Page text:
How to Plant Ashwagandha


Ashwagandha (Withania somnifera), also called Indian ginseng, is an herb that has been used in Ayurvedic medicine for thousands of years. It is said to detoxify and rejuvenate the body, stimulate the immune system, improve memory, reduce inflammation and help other conditions. Ashwagandha is a perennial if grown in areas that have warm winters with no frost. Otherwise, you can grow it as an annual in USDA climate zones 3 to 10 (Minnesota to Miami). Not recommended for planting in containers, ashwagandha will do well for you in sandy or rocky soil, full or part sunlight and fairly dry conditions.

Step 1

Start your seeds in spring in a nursery pot or flat that you have filled with potting soil that has a bit of sand. Press the small seeds gently into your soil.

Step 2

Water your pot or flat and keep it moist and at a temperature of about 70 degrees Fahrenheit. Expect the seeds to germinate within two weeks. Thin seedlings to about 1 inch of each other when they are ½ to 1 inch tall.

Step 3

Prepare your outdoor planting area by digging a small amount of sand into the soil.

Step 4

Plant your seedlings in your outdoor planting area when they are 3 to 4 inches tall. Be sure to leave 2 to 3 feet between plants. Water well and keep the plants moist until they begin to show strong signs of growth. After that time, keep your ashwagandha fairly dry.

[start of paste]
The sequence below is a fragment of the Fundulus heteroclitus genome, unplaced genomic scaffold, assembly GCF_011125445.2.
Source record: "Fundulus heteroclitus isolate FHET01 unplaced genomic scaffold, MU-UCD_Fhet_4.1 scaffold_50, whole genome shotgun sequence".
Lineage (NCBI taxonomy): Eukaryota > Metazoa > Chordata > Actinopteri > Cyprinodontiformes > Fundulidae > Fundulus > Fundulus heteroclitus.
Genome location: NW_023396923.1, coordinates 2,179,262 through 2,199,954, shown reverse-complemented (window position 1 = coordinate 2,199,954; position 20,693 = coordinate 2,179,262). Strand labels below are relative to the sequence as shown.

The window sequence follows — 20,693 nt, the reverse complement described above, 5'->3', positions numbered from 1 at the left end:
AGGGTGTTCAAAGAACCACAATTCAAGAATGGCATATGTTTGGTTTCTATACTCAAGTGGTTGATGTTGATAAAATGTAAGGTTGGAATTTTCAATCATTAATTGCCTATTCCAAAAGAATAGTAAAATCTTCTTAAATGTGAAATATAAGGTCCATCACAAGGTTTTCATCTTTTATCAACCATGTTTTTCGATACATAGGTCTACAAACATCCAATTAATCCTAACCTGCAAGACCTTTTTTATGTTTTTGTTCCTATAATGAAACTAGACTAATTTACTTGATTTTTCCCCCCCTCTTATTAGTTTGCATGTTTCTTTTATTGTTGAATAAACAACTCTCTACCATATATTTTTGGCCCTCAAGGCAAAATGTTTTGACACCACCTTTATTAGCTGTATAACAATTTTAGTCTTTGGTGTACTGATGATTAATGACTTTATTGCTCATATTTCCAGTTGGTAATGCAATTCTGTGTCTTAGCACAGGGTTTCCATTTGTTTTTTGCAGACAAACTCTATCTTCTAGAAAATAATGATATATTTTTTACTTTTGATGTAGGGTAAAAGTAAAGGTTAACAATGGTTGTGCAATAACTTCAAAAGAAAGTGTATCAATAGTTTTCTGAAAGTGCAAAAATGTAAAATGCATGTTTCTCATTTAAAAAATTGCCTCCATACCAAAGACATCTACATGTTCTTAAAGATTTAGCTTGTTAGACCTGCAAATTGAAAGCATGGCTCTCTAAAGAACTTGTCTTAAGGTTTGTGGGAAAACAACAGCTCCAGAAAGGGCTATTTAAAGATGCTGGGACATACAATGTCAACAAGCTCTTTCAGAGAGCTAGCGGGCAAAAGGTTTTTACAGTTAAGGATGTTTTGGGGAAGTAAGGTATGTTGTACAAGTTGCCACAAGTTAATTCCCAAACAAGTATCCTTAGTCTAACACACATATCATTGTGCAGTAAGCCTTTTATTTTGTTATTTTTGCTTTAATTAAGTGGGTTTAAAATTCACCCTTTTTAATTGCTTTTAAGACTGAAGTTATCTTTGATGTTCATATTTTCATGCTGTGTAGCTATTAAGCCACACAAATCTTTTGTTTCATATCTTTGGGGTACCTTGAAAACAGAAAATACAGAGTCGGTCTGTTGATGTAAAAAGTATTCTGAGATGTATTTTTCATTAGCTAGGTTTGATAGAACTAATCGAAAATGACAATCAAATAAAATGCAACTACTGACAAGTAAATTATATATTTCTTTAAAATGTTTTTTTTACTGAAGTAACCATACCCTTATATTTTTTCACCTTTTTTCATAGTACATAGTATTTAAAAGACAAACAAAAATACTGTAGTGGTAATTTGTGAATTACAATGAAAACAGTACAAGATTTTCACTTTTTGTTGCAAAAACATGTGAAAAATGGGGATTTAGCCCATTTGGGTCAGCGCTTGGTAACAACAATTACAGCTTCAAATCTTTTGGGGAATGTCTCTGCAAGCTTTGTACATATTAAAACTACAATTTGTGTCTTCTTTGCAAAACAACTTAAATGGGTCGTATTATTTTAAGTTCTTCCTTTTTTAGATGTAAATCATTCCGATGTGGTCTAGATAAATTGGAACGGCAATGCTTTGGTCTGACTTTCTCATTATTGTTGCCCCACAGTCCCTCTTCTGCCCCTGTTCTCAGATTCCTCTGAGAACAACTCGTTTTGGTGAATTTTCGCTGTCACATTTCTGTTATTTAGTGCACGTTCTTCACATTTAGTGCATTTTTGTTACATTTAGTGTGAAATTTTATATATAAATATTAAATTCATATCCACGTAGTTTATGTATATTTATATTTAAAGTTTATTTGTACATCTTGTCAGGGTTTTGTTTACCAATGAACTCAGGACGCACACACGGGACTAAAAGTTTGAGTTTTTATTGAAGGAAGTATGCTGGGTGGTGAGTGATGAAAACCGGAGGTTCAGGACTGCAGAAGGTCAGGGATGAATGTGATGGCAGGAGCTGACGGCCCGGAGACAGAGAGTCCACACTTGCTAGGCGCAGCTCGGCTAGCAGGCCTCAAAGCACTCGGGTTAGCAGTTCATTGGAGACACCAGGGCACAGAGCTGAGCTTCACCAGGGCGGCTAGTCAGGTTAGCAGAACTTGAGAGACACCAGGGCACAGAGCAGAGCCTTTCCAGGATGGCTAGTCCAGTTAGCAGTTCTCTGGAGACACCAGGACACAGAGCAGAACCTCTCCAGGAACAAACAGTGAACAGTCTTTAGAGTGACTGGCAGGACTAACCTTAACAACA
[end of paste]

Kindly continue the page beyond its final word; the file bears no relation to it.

Step 5

Harvest the plant's roots in the fall. You can also harvest its red berries and dry them for the many seeds they contain, which you can plant the following spring.

Things You'll Need

  • Seeds
  • Sand
  • Nursery pot(s) or flat
  • Potting soil
  • Sunny, warm, dry location


  • Chopra Center
  • Natural Herbs Guide
  • Alchemy Center

Who Can Help

  • Local Harvest
Keywords: ashwagandha ashwaganda, Withania somnifera, Indian Ayurvedic

About this Author

Barbara Fahs lives on Hawaii island, where she has created Hi'iaka's Healing Herb Garden. Fahs wrote "Super Simple Guide to Creating Hawaiian Gardens" and has been a professional writer since 1984. She contributes to "Big Island Weekly," "Ke Ola" magazine and various websites. She earned her Bachelor of Arts at University of California, Santa Barbara and her Master of Arts from San Jose State University.